Last night, my social channels bled blue as the Kansas City Royals clenched their first playoff bid since 1985. Chants of going all the way were deafening and will no doubt silence any time soon. It’s a moment these Midwest baseball fans have waited, in some cases, all their lives for. There are a lot of long games ahead for these fans, as many as seven if things go their way, which means a lot of tailgate-inspired eating is on the horizon.
How does one eat like a Royal? There’s no pinkies out around here like those other royals. This is both KC Missouri and Kansas — around here, it’s all about the meat!
Here’s how to eat like a Royals fan — we’ll even show you a few ways to trim down these ballgame faves so you don’t need to up-size your new champions T-shirt!
CLEAN CARAMEL CORN
image credit laurenslatest.com
No ballgame is complete without Cracker Jacks, but they’re kind of terrible for you. We love this recipe from LaurensLatest.com that uses coconut oil, maple syrup, sea salt, and vanilla to craft a treat as indulgent as the classic. Popcorn is naturally gluten-free, if that’s your thing. This recipe is also vegan and without adding processed sugars.
image credit Kacy Meinecke/DietsInReview.com
JALAPENO CHEDDAR BURGER BITE KABOBS
Grilling a batch of big, juicy burgers these parts. But there are ways to teach these old dogs new tricks! Treat the burger as a side or appetizer with this tiny meatball kabobs. They’ve got big flavor, as we stuffed all-natural beef with jalapeno and cheddar cheese.
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By Team Best Life
For every day of good health you enjoy, you can thank your immune system. Adequate sleep (7 to 8 hours per night), regular exercise, and well-managed stress all contribute to boosting your immune system. In addition, what you eat has a direct effect on how well your body defends itself from microbes and other disease-causing foreigners. And the best foods have plenty of these nutrients.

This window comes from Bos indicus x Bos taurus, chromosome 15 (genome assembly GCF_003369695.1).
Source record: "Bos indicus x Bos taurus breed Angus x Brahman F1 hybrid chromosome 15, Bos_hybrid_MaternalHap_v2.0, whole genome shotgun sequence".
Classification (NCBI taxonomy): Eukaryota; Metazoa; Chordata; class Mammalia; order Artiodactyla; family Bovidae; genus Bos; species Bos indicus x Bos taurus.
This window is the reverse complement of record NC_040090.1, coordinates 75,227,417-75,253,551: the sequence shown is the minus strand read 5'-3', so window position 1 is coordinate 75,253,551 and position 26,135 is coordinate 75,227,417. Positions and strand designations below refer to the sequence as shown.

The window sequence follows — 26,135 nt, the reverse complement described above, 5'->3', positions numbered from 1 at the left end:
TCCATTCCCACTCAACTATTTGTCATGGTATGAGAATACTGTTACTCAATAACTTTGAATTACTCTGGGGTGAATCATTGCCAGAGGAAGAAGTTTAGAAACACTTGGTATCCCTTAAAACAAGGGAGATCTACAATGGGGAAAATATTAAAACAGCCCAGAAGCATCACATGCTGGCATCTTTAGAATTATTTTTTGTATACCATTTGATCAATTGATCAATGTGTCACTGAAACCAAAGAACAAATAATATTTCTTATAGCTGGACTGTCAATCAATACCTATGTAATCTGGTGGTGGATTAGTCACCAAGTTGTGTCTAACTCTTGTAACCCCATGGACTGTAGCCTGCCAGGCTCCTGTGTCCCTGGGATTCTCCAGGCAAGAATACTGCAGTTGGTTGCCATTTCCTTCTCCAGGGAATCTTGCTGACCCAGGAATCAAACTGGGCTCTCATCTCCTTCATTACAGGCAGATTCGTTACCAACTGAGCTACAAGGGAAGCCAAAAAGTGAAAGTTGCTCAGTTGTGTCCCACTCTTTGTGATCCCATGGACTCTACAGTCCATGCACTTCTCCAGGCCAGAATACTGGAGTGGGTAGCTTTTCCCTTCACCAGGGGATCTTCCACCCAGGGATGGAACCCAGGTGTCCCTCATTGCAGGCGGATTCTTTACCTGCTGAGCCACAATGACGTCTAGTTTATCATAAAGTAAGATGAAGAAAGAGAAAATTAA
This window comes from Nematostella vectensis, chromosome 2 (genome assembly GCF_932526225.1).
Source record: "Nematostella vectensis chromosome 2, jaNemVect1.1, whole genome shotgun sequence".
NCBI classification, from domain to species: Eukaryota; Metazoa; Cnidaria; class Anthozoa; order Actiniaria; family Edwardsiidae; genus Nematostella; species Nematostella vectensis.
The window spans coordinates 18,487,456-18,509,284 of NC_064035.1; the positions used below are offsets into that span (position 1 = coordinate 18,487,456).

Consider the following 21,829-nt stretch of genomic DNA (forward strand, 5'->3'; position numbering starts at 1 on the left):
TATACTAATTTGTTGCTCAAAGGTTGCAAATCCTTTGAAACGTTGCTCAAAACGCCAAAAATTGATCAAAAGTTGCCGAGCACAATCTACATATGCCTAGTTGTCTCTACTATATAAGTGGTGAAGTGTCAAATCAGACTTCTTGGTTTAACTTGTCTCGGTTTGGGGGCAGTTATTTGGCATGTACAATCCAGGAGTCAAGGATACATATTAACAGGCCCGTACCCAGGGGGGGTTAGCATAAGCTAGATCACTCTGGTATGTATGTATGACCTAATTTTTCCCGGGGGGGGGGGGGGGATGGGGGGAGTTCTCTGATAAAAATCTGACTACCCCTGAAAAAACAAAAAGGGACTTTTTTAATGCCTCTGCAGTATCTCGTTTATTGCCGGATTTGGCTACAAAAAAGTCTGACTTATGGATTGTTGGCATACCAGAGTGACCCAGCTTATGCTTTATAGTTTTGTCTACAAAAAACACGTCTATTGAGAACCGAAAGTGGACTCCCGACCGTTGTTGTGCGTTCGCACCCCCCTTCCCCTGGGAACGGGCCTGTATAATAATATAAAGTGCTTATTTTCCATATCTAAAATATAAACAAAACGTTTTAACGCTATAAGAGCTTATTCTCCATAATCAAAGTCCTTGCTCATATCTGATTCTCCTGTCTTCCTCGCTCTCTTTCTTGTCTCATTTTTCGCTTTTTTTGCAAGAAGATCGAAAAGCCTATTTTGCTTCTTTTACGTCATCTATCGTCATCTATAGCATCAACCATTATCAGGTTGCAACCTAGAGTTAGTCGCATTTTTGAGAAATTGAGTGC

What it does: Once converted from beta-carotene in the body, vitamin A helps develop defensive T-cells that protect you from foreign bacteria and viruses.
Where to find it: Beta-carotene-rich foods (look for orange), such as cantaloupe, carrots, winter squash, and sweet potatoes. Also, leafy greens like collard, kale, mustard, and spinach.
What it does: It stimulates the production of immune cells such as neutrophils, which attack bacteria and viruses while protecting these cells from free radical damage.
Where to find it: Broccoli, cabbage, cauliflower, grapefruit, oranges, strawberries, sweet red pepper, tomato.
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*Knock-Knock* “Trick or treat!” And so it goes all evening long on Halloween as witches, ninjas and adorable super heroes make the annual trek through the neighborhood collecting sweets and treats. On this night, kids get candy by the bag, bucket and pillowcase full. It’s a glorious time for little goblins but a nightmare for parents who wonder, “What are we going to do with all this?” A small indulgence is okay but growing bodies don’t need all the fat, sugar and preservatives, and neither do moms and dads who end up raiding the stash, and you know you do!